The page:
Consumers are demanding housing units but not opting to buy the homes already available for sale. We study this contradiction.
Realty in India is perpetually in short supply. For a country with a huge population, the question of providing housing for all Indians is one with no satisfactory answers.
The country houses millions of homeless people, especially in its cities, where a lack of housing space gives rise to slums. Also, the tax-paying middle class cannot afford to buy new homes, and it is forced to live in rented accommodation or move to fringe areas of the cities.
There are Homes, but Nobody’s Buying
A look at the projects already completed all over the country, as also the ones currently underway, shows that built-up properties are actually available for sale, with a low demand-supply deficit. If anything, this deficit is actually swinging in the reverse direction in cities like Hyderabad and Gurgaon, with supply exceeding demand.
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There is a glaring disconnect between what home buyers want and what real estate developers are giving them. We hear news of unscrupulous builders performing illegalities during construction and then making residents suffer later (like in the case of the Campa Cola society in Mumbai), or abruptly suspending work citing shortage of funds, or promising amenities and not providing a single one when construction is complete. Hence, they are apprehensive about trusting developerswith their hard-earned money.
Today’s buyers want all the modern amenities at lesser cost, and they demand the final drawings before making their decision. Considering the overpriced houses on offer, buyers are left dissatisfied and refuse to purchase.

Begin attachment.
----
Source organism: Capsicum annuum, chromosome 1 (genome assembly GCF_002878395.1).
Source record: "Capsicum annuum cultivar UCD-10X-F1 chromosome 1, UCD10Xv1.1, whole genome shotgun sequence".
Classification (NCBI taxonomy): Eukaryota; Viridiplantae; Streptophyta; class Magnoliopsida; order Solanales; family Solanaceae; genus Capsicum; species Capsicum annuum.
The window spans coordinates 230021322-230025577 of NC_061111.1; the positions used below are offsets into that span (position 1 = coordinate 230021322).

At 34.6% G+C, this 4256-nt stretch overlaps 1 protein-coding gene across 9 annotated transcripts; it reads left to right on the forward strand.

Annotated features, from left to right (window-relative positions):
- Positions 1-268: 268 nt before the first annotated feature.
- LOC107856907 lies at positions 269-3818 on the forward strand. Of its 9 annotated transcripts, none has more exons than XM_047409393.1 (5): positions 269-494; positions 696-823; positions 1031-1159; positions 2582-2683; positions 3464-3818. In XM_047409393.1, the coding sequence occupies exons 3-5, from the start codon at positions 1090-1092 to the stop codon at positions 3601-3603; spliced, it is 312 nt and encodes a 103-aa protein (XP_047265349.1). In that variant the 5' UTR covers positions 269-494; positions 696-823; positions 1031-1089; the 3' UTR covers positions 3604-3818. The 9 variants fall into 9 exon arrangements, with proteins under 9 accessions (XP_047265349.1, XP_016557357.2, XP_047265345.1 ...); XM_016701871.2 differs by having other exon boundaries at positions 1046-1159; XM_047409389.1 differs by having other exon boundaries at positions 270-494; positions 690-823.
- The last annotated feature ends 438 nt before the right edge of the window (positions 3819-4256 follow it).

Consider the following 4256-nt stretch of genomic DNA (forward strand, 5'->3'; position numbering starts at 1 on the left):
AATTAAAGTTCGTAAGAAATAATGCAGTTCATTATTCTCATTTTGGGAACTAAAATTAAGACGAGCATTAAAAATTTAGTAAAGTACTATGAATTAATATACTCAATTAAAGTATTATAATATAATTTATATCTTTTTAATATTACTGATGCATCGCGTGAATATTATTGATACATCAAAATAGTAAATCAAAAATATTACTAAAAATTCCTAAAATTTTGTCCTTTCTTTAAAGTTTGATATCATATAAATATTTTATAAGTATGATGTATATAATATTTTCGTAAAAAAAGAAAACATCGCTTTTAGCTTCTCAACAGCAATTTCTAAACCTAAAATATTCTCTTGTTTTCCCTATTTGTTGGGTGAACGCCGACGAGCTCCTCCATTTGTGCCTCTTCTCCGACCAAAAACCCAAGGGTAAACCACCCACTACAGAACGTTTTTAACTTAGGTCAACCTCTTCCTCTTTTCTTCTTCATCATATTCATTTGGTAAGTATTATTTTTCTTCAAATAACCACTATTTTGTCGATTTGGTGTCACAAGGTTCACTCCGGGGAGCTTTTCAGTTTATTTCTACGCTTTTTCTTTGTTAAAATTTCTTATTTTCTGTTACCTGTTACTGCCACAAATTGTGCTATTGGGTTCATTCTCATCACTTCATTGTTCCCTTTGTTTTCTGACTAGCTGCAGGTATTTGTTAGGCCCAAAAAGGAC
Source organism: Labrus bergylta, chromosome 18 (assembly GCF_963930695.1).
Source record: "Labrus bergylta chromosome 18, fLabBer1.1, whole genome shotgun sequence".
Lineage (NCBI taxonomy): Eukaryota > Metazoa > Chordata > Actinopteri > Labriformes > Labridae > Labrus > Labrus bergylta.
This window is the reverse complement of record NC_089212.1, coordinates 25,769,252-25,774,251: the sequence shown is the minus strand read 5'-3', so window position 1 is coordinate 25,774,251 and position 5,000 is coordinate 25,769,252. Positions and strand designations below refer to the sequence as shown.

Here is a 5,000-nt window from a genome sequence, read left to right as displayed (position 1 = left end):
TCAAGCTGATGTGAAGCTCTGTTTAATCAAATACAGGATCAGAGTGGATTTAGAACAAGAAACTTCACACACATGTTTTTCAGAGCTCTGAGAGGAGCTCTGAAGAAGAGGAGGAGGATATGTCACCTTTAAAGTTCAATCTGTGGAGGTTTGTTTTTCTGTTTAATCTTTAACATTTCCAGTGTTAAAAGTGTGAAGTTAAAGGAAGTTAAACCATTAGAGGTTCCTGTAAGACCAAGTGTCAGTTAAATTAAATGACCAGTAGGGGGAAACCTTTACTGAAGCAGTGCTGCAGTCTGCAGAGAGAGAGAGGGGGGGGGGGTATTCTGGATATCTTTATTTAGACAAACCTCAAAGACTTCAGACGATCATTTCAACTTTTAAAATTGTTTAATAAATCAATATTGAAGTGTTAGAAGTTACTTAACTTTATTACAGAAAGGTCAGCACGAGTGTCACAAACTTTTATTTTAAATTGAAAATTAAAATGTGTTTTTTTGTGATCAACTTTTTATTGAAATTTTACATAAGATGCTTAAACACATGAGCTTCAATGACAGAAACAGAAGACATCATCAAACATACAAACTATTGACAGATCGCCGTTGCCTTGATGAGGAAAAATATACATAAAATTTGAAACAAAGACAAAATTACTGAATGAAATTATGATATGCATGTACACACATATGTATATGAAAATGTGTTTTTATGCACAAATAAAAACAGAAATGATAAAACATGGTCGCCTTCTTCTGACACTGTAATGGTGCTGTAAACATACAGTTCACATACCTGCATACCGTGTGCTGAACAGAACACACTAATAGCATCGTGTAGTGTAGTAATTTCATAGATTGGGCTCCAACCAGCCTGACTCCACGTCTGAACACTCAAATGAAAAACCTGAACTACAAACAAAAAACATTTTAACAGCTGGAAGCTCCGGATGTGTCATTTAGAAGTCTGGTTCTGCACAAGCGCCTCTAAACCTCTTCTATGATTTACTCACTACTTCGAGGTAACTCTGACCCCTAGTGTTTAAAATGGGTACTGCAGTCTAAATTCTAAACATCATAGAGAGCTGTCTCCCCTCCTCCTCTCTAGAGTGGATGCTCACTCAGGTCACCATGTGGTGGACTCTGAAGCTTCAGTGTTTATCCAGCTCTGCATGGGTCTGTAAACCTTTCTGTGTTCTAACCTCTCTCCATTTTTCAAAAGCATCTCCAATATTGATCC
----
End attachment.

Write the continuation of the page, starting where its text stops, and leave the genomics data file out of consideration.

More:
A discerning buyer understands that ‘amenities’ are such elements as entrance foyers, ramps, ample parking space, gardens, clubhouses etc. A majority of builders today are working on small plots of land, which makes it impossible for them to construct anything more than a tower block and provide parking space on stilts. When buyers see that the other amenities are not being provided, they ask for heavy discounts on the price.
No Guarantee of Legal Permissions Coming Through
Though every developer promises that clear land titles and permissions, buyers are still short-changed at a later date. There have been umpteen examples, especially in Mumbai, when residents have found that not only are the requisite permissions not obtained, the project cannot even get the OC (Occupation Certificate), due to which residents cannot have a water line.
Other problems include over-promising and under-delivering. Once the work is complete and most of the payment is made, buyers realise that the promised features do not have municipal sanction, or the developer has provided cheap fixtures and used poor quality paints and tiles. Since people are habitually cheated like this, other buyers become extremely cautious. When they see that most developers have a poor track record of fulfilling their promises, buyers decide to opt for other projects or wait for another opportunity.
And thus, a lot of built-up stock lies vacant without buyers.